## DEV Community

Sriram R

Posted on • Originally published at Medium

# Lamport Clocks

We looked at Logical Time in the previous article and how it can help us reason about time in a single machine. Let's now think about how we can think about this in a distributed system.

Consider sending an email to a friend and having him read it. If we think about it, any action you took before sending the email, such as writing it, checking for grammatical errors, and attaching an attachment, must have occurred prior to your friend reading the email, as must any action that follows it, such as forwarding the mail to someone else and printing it.

Logical Time is simply a counter that is incremented from an arbitrary point in time for a specific node. It means that the logical timestamps of two distinct machines cannot be compared.

If this is the case, how do we determine the order of these events when logical timestamps cannot be compared?

## Lamport Clocks

The Lamport Clock, invented by Leslie Lamport, was one of the first and simplest types of Logical Clocks.

This is how Lamport Clocks function.

1. When a node is first started, it keeps a local logical time that starts at zero.
2. Prior to performing an event, the node increases its local logical time counter by one ('Ci = Ci + 1').
3. The incremented logical timestamp is sent along with the message when it is sent over the network.
4. The message's receiver does the following:
1. It updates its own Logical Clock with the maximum of its own time and the time of the received message.
2. It performs the required action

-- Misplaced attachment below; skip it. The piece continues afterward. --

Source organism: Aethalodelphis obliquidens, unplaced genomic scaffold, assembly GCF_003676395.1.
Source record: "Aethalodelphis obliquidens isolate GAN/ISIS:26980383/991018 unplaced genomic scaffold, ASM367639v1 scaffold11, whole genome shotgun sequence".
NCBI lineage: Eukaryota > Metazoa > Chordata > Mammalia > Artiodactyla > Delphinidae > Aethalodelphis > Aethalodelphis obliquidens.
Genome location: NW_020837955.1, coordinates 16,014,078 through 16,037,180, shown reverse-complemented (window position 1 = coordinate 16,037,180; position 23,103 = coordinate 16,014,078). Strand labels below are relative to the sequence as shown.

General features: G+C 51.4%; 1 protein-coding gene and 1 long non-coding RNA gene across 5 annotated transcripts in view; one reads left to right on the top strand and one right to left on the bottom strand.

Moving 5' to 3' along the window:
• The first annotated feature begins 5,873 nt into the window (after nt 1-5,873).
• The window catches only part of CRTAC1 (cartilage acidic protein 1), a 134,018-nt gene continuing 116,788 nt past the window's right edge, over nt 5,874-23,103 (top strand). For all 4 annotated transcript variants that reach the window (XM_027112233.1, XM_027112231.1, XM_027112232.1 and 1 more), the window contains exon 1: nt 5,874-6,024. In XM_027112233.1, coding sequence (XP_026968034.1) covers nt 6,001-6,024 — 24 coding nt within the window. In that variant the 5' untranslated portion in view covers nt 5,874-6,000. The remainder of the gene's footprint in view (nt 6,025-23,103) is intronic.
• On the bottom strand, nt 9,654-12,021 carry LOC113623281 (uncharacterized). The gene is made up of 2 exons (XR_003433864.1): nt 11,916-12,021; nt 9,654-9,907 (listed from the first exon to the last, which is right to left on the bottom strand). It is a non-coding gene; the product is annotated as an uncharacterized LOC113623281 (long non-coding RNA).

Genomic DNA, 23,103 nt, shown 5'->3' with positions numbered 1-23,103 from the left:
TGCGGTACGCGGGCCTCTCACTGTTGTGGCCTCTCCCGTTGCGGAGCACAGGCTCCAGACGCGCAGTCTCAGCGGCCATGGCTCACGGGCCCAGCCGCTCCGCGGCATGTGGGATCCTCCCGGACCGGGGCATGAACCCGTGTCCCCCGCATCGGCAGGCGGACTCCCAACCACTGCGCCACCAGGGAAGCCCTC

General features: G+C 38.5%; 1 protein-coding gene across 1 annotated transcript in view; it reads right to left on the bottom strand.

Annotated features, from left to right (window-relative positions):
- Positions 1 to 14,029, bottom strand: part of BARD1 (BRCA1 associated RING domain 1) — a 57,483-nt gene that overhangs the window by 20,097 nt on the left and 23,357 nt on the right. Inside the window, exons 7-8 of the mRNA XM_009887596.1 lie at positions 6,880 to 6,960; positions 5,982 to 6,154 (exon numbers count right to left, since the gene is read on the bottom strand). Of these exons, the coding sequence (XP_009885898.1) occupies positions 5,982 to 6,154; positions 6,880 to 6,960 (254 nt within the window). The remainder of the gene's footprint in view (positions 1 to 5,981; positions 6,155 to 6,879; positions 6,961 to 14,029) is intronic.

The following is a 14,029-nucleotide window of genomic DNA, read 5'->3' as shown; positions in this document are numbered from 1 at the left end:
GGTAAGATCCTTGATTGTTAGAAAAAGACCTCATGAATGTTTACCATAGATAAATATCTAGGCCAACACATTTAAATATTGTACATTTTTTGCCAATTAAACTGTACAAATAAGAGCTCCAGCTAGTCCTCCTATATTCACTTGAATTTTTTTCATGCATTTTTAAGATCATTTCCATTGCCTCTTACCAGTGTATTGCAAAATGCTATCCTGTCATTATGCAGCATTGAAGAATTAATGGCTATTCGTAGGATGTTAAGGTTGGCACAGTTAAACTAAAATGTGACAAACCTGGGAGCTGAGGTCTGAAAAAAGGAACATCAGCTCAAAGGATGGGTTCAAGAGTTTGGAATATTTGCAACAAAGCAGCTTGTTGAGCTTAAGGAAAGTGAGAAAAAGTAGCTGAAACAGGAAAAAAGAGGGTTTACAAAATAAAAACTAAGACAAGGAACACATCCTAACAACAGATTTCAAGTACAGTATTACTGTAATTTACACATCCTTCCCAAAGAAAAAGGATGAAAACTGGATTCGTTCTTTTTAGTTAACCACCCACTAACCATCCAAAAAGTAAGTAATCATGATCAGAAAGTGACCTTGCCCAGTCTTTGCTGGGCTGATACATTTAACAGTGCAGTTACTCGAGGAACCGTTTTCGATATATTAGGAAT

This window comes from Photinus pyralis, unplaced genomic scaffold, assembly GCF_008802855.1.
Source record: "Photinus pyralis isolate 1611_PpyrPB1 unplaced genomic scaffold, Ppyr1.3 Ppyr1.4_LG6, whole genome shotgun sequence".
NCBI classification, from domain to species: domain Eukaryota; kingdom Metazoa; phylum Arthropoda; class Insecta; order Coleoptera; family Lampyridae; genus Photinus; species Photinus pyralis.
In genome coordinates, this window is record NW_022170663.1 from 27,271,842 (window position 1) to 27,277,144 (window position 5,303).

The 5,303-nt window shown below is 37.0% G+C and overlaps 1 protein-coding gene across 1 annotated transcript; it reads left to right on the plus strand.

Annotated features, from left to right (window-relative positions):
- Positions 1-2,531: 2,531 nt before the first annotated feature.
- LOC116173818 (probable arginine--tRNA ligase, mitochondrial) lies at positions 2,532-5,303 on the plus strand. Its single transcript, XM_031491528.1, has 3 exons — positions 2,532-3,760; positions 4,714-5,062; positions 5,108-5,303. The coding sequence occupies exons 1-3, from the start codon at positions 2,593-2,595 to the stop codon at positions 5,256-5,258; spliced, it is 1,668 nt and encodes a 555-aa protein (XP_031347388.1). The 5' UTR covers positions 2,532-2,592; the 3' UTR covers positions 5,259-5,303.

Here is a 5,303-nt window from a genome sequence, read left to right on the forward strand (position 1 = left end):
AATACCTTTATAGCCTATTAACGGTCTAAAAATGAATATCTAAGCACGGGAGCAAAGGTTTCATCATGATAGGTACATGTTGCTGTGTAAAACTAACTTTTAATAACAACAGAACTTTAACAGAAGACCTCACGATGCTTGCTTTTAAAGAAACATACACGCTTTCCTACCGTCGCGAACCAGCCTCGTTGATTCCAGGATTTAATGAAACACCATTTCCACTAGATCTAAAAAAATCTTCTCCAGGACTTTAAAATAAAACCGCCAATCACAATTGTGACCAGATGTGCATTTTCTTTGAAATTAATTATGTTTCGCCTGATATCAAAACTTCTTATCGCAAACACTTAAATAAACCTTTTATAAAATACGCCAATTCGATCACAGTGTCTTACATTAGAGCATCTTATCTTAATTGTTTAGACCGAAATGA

This allows us to directly compare and order the logical timestamps of multiple nodes.

The order is determined by

1. If the timestamp of Event A is less than Event B, then Event A happened before Event B
2. If the timestamps are same, then they are concurrent.

Lamports clocks are designed for a Crash Stop model, but they are simple to implement in a Crash Recovery model where the timestamp must be persisted on disk.

## Pseduo Code for Lamport Clocks

``````on initialisation do
t := 0
end on

on any event occuring in the node do
t := t + 1
end on

on request to send message m do
t := t + 1;
send_message(m, t)
end on

on receiving (m, t1) do
t := max(t, t1) + 1
process_message(m)
end on
``````

## Limitations of Lamport Clocks

Lamport Clocks are easy to implement and assist us in reasoning about the happens before relationship in a distributed system.

According to Lamport Clocks, if Event A caused Event B, then Event A's Lamport Time will be less than Event B's. However, we cannot reverse it and say that if Event A's timestamp is less than Event B's, then they are causally related.

Because Lamport Timestamps cannot be used to infer causal relationships, we require a new type of Logical Clock that can assist us in determining causal relationships.

In the next article, we'll look at Vector Clocks, which will help us detect causal relationships.